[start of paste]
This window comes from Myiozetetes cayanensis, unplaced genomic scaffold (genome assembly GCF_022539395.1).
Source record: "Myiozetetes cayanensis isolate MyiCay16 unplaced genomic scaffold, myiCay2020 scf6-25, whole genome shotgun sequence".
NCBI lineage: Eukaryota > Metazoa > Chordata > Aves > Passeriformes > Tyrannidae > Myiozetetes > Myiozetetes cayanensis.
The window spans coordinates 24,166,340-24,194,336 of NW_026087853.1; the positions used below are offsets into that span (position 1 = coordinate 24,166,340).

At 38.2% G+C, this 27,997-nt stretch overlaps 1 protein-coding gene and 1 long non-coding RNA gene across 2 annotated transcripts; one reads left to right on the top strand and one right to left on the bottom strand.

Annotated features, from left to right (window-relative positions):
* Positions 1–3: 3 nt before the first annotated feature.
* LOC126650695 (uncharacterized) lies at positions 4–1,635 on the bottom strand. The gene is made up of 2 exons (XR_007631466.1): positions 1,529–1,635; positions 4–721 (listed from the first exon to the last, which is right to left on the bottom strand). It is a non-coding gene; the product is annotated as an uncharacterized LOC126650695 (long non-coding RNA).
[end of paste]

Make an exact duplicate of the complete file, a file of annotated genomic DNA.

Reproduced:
This window comes from Myiozetetes cayanensis, unplaced genomic scaffold (genome assembly GCF_022539395.1).
Source record: "Myiozetetes cayanensis isolate MyiCay16 unplaced genomic scaffold, myiCay2020 scf6-25, whole genome shotgun sequence".
NCBI lineage: Eukaryota > Metazoa > Chordata > Aves > Passeriformes > Tyrannidae > Myiozetetes > Myiozetetes cayanensis.
The window spans coordinates 24,166,340-24,194,336 of NW_026087853.1; the positions used below are offsets into that span (position 1 = coordinate 24,166,340).

At 38.2% G+C, this 27,997-nt stretch overlaps 1 protein-coding gene and 1 long non-coding RNA gene across 2 annotated transcripts; one reads left to right on the top strand and one right to left on the bottom strand.

Annotated features, from left to right (window-relative positions):
* Positions 1–3: 3 nt before the first annotated feature.
* LOC126650695 (uncharacterized) lies at positions 4–1,635 on the bottom strand. The gene is made up of 2 exons (XR_007631466.1): positions 1,529–1,635; positions 4–721 (listed from the first exon to the last, which is right to left on the bottom strand). It is a non-coding gene; the product is annotated as an uncharacterized LOC126650695 (long non-coding RNA).